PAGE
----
Heather Arsement Photography
By Jason Machulski
Conceptual photography illustrates an idea. There have been illustrative photographs made since the medium’s invention, such as in the earliest staged photographs like Hippolyte Bayard’s “Self Portrait as a Drowned Man” (1840). However, the term “Conceptual Photography” derives from “Conceptual Art,” a movement of the late 1960s. Today, the term is used to describe either a methodology or a genre. The “concept” is both preconceived and, if successful, understandable in the completed image.
Photographer Heather Arsement’s work is all self-portraits done solely by herself. She sets the camera and focus on a board. After the focusing is completed, she sometimes sets the camera to take burst photos. She then goes through the set of photos to narrow down the best shot. Her photographic work and the digital editing sets her style apart from others. The long strenuous process of this photographic art form is an amazing story.
I think that there is no specific formula for success in photography, as the definition of success is different for everyone, regardless of his or her career. The only thing that an artist can do is to keep creating work, whether they choose to show it or not.
Heather has been married to local musician Ganey Arsement for the past 16 years. She found photography about six years ago when she picked up her husband’s camera, an old Canon 10D with a film lens attached to it. The lens had focusing issues, but she didn’t care. She learned everything she could about the camera and learned how to use it by shooting flowers and tree. But, she felt that she wanted to tell stories with her photography. She stepped in front of the camera and started her journey into self-portrait photography.
JAM: Where did you discover your first interest in art?
HA: I have always been a creative person. I have been searching all my life for a creative outlet that I truly loved. I tried everything from painting to pottery, but photography was the only thing that I have been truly passionate about.
JAM: Did you ever expect to turn that into a career?
HA: Not at all. It wasn’t until people actually said “Hey, I would love to own that piece.”
JAM: What inspired you to create that style, and do you have a name for it?
HA: I hope that you can look at one of my pieces and know that it’s one of mine. My very first art photographs were inspired by my favorite songs. Then I realized I had something I wanted to say about my life and what I see around me. I call it fine art conceptual photography.
JAM: What do you feel has set you apart from other photographers? In other words, what have others told you that they enjoy most about your work?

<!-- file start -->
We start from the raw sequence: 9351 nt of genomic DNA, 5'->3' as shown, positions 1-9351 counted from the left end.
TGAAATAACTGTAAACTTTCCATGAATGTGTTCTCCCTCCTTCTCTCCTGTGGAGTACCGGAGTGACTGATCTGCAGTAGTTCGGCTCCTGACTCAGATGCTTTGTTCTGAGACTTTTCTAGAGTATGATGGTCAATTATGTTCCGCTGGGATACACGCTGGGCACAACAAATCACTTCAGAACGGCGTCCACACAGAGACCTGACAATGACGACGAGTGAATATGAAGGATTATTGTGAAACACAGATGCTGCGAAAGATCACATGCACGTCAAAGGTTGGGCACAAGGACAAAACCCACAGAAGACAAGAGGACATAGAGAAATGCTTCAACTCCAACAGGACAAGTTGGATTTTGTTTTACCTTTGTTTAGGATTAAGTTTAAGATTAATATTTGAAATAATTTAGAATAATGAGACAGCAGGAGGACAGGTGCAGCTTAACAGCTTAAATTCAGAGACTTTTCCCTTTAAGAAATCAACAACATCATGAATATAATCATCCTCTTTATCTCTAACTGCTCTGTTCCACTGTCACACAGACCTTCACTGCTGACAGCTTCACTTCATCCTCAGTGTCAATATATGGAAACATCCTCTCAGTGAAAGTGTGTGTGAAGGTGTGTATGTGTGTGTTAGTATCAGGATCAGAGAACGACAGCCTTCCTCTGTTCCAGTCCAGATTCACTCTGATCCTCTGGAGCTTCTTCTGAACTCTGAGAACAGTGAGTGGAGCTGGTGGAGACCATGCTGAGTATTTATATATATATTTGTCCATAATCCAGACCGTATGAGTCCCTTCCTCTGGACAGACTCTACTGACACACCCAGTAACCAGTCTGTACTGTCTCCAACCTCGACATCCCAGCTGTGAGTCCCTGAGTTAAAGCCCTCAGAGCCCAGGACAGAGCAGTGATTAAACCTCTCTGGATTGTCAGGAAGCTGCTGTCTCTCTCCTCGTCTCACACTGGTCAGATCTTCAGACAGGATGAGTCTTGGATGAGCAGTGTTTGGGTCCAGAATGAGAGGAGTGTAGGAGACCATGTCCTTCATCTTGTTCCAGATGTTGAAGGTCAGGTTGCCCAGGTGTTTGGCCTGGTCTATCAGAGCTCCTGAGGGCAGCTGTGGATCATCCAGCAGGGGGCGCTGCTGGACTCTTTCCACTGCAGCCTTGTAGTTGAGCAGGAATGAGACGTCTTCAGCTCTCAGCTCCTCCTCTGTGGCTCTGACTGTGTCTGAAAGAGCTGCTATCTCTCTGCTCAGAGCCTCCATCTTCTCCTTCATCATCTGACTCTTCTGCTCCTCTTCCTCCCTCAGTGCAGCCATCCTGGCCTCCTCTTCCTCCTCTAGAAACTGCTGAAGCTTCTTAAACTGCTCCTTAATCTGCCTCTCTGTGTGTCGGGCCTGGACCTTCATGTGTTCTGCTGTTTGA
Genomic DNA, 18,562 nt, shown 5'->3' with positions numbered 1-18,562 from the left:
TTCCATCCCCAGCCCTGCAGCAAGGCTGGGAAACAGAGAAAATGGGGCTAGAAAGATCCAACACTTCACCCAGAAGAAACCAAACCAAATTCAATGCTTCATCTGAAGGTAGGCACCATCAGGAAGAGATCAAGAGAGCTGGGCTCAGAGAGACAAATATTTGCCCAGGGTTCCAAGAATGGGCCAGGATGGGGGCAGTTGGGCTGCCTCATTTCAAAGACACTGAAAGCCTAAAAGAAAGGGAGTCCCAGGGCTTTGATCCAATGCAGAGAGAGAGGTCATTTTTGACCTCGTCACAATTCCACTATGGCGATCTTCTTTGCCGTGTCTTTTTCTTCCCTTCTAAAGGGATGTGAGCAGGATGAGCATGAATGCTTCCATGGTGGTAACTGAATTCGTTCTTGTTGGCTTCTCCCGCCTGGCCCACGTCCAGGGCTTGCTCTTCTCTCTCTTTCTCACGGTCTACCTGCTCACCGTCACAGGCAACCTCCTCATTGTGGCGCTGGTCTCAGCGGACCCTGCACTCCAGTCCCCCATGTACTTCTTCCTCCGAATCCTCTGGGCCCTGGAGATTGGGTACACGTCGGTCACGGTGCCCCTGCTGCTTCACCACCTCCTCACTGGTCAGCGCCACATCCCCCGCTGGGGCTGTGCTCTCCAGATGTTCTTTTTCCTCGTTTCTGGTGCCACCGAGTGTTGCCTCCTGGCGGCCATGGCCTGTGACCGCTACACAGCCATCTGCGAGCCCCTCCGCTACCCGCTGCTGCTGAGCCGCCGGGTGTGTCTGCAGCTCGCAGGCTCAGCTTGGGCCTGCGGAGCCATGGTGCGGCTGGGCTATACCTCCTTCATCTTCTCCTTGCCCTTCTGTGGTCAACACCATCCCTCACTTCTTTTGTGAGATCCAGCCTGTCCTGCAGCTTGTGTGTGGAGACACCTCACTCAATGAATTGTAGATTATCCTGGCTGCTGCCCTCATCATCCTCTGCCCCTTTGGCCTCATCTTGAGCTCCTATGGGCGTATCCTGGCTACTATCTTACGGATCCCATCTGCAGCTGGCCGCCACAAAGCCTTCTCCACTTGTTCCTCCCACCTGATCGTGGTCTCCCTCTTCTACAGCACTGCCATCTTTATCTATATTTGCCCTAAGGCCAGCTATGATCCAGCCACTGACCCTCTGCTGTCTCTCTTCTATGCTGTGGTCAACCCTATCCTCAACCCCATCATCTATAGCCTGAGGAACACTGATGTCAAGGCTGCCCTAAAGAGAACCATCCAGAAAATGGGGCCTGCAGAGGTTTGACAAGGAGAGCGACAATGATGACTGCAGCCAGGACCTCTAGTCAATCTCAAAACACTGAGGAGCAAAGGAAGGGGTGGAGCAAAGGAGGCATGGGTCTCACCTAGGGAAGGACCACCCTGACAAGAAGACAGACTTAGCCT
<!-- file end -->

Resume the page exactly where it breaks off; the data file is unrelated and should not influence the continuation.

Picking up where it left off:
HA: My photography has a painterly quality to it. I hear people often ask if they are paintings or photographs. They aren’t really sure especially when they see them in person. They are also amazed that I am a self-portrait photographer.
JAM: What keeps your drive alive? What makes you want to get up and art each day?
HA: Well I don’t create every day. I do everything myself, I find props, wardrobe, shoot, model and edit all myself. All this is quite time consuming. Usually the whole process from start to finish is about six hours, more or less. I get obsessed about a concept and that is all I think about until I can create it. Thankfully, I have an understanding husband who supports my work. I mostly create on the weekends.
JAM: What’s your favorite piece of work that you have created?
HA: That’s a hard question, that’s like asking me which one of my children is my favorite. But I would say the one I am most proud of is “Narcolepsy.” It is a self-portrait that took about 12 hours to shoot and edit.
JAM: What are you working on at the moment?
HA: I am working on getting my pieces ready for the “Work of Women” exhibit in May at the Henning House in Sulphur. I have a new mounting technique that I am working on for this exhibit using cold wax and wooden canvases to display my work. Also, I am in the process of continuing my series of photographs depicting young ladies as warrior women.
JAM: What else should we know about your work?
HA: My life is reflected in my work. But my hope is that you see yourself in my work, you see your own story in it, and it speaks to you in some way. That it makes you feel something.
JAM: Do you have any tips or inspiring words for others?
HA: Create what you are passionate about. Don’t worry about what is popular or trending. And if you find yourself with creator’s block, try daydreaming.
JAM: Do you admire any artists/photographers?
HA: Yes, tons of them. Almost too many to list. Brooke Shaden, who is a conceptual photographer as well as an awesome person, Emily Soto, who is a fashion photographer that shoots with vintage film. And Jenna Martin who specializes in underwater photography.
JAM: Do you have any favorite blogs?
HA: “Promoting Passion” by Brooke Shaden is perfect for anyone who needs to spark passion into their lives.
JAM: What are you doing when you’re not creating?
HA: I work at local hospital boutique and coffee café’.
JAM: What would people be surprised to learn about you?
HA: That I am a super shy person.
JAM: Where can we find you? (Blog, website, twitter, Facebook etc.)
HA: I have a Facebook Page www.facebook.com/heatherarsementphotography
JAM: Where do you sell your work?
HA: I have an Etsy shop or you can contact me through my Facebook page https://www.etsy.com/shop/HeatherArsementphoto
JAM: What are your goals for the future?
HA: My goal in the future is to try to attend more art shows to get my work out locally. And my dream is to have my own solo art exhibit.